Norma Enriqueta Basilio makes history at Mexico City 1968 when she becomes the first woman to light the Olympic cauldron ©Getty Images

Tributes have been paid to Norma Enriqueta Basilio, the Mexican woman who lit the cauldron at the 1968 Olympic Games, who has died age 71.

"The Olympic family in Mexico mourns the passing of our beloved Enriqueta Basilio, standard bearer for the Olympic world and the first woman to light the cauldron," the Mexican Olympic Committee said. 

"At this difficult time we show solidarity with her family and friends."

At the Opening Ceremony in Mexico, Basilio brought the flame into the Olympic Stadium and ran round the track before ascending a stairway to light the cauldron in a much simpler event than is the case today.

She was the first woman to do so, although women had played a major role in transporting the flame to the 1956 equestrian Olympic events held in Stockholm, and gymnast Karin Lindberg carried the torch to light a tower at one end of the stadium.

"She did not just light the Olympic cauldron, but also lit the hearts of women," the Autonomous University of Mexico said following news of Basilio's death. 

Basilio played down her role as she told the New York Times why she was chosen: "Maybe it's because here in Mexico, the men and women have the same rights.

"It was also felt that she represented a new generation of Mexicans.

"I saw the boy scouts beginning to force open a pathway using the batons they carried.

"From the moment I set foot on the first step of the staircase, I looked ahead, concentrating on nothing else." 

A moment ingrained in Olympic history ©Getty Images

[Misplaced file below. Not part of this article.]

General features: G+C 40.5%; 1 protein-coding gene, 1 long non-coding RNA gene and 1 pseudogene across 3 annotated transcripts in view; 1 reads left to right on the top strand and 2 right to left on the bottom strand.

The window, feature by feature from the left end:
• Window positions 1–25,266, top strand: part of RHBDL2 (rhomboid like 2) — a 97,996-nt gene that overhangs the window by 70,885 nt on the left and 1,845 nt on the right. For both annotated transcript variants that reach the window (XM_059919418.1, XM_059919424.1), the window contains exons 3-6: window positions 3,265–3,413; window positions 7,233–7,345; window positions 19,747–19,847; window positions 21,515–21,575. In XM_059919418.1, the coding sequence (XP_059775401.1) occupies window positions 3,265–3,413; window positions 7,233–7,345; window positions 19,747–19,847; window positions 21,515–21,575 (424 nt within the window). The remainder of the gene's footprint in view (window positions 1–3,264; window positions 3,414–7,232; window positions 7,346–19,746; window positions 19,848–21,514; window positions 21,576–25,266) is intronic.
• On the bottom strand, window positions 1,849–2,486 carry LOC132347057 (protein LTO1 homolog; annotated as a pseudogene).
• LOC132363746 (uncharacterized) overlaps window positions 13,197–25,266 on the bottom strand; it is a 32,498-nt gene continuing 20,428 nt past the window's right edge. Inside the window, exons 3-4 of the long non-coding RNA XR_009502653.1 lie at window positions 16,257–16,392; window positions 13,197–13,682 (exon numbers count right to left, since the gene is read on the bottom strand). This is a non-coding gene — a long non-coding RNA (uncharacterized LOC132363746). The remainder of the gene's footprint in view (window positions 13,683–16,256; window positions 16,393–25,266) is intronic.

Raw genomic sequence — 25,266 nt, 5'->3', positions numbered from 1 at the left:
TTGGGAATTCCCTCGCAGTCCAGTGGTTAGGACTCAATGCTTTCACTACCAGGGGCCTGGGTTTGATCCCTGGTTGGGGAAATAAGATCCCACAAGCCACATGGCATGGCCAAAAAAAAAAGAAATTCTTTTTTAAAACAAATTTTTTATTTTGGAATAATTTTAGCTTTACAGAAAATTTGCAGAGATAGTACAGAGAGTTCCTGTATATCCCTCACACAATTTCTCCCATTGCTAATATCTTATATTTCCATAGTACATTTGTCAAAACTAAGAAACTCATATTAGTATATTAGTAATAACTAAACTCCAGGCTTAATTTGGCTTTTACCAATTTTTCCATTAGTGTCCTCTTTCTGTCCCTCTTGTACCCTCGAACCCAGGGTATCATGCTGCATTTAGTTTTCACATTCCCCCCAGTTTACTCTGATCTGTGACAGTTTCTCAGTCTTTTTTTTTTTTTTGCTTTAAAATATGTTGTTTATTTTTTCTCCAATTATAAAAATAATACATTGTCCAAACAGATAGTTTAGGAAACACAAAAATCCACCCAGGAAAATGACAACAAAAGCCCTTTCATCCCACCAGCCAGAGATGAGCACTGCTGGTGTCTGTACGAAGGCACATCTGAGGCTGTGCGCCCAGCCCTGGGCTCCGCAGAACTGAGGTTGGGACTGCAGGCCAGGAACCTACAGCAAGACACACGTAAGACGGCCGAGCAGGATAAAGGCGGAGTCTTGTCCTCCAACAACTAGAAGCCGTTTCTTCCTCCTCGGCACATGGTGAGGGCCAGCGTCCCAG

A moment ingrained in Olympic history ©Getty Images

Basilio added: "When I arrived at the top I saw this spectacular volcano and it was here that I lit the flame of peace.

"It was said that Mexico was dominated by men, but without doubt also one of ingenuity and this changed the image of the country.

"At rehearsals, the torch I carried was very heavy and offered little protection from the heat of the flame. 

"I almost threw it away after lighting the cauldron because my hand was red from the heat, so they made me a lighter one to use."

Basilio came from Baja California in Mexico and had represented her country in the 1967 Pan American Games in Winnipeg as a teenager.

At the 1968 Olympics, Basilio raced in the 80 metres hurdles, over 400m and was also a member of the Mexican 4x100m relay squad.

She later won 4x100m bronze at the 1970 Central American Games and was active with the National Olympic Committee.

When the Olympic flame returned to Mexico as part of the global Athens 2004 Torch Relay, she carried it, and also brought the torch into the stadium at the 2011 Pan American Games in Guadalajara.

She relit the cauldron at the Olympic Stadium in Mexico City last year to commemorate 50 years since the Games in the Mexican capital.